The Christie Plan: Ending unemployment, one cameraman at a time

About the author

Pete Robbins

Pete Robbins

Veteran outdoor writer Pete Robbins provides a fan's perspective of B.A.S.S. complemented by an insider's knowledge of the sport. Follow him on Twitter @fishywriting

If a tree falls in the woods and no one is around to hear it, does it make a sound?

If an angler wins an Elite Series tournament and the winning catch is not caught on film, did he really win?

I just finished watching the television program of the Elite Series Ramada Quest from Bull Shoals. If I’d watched only the first 50 minutes or so, with the mute button depressed, I might not be sure who had won. Based on meaningful minutes of fishing footage (a new metric, “MMFF”), the winner might appear to be Casey Scanlon (finished 3rd), Terry Scroggins (6th), or even Brandon Palaniuk (81st).

You could make a wild-ass guess and say that Jason Christie won, but despite receiving a fair amount of TV time, there was little or no footage of the Pride of Park Hill boat-flipping big bass. We saw some grainy America’s Most Wanted variety recreations of schooling fish, but little evidence that Christie had caught them. In fact, by the time we get any on the water footage of him fishing, he’s in shorts. The early morning video of other anglers shows them bundled up in hooded sweatshirts and heavy rainsuits, so we have to deduce certain clues from his wardrobe. Either (1) the B.A.S.S. camera crew didn’t catch up with him until late in the day; or (2) Christie, as his on-the-water record would suggest, is an angling superman, impervious to the threat of either huge weight deficits or the woes of shrinkage.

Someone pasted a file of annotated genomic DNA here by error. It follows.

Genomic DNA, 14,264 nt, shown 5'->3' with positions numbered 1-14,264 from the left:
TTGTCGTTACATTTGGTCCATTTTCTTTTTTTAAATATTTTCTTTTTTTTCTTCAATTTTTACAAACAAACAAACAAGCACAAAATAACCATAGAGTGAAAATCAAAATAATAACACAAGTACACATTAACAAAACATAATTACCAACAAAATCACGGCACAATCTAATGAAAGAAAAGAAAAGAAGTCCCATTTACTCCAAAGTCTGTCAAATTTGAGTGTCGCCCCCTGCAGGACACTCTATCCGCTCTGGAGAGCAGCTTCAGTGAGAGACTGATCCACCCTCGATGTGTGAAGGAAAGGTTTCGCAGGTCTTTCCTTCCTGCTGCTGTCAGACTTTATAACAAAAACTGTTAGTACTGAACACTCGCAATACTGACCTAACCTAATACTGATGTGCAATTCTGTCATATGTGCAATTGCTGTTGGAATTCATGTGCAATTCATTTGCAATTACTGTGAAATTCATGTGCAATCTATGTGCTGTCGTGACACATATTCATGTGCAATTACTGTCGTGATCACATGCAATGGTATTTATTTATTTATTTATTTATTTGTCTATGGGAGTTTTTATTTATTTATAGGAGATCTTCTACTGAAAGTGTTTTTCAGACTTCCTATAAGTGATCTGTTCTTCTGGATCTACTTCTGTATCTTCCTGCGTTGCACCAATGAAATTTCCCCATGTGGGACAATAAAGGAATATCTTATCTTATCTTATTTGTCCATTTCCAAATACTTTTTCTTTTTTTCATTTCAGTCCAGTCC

The bottom line: He was so far out of the lead heading into Championship Monday that any reasonable guess said that he wasn’t going to win. In Elite Series history, no one had ever come back from 11th place entering the final day to claim a victory. No one had done it from 10th, either … or 9th, 8th or 7th, for that matter. The largest gap anyone had traversed came when our Man in Pink, Kevin Short, rose from 6th to first at a 2009 tournament on the Mississippi River.

So the odds seemed to indicate that Christie wasn’t going to leapfrog the rest of them. In fact, Bassmaster’s Ken Duke has developed his own metric, “Ken’s Comeback Formula,” that proposed to address this precise situation:

Take the tournament big bass from that venue for that time of year and subtract it from the leader’s total. Every angler within that range has a chance – though perhaps a small chance – to win. Every angler further back than that needs an absolute miracle.

Christie entered Day Four only 5-06 behind leader Casey Scanlon, exactly the same weight as Bradley Roy’s 5-06 big fish from Day One – not quite miracle territory, but teetering on the edge. Based on the number of spaces between 11th and 1st, though, B.A.S.S. did not put a cameraman in the boat with Christie to start the day. Remember, odds are based on probabilities, not certainties. If the weatherman tells you there’s only a 10% chance of rain, you might think that the 90% is overwhelming and therefore not pack your umbrella. If it rains, you may curse your luck, but you can’t say the man on TV was “wrong.”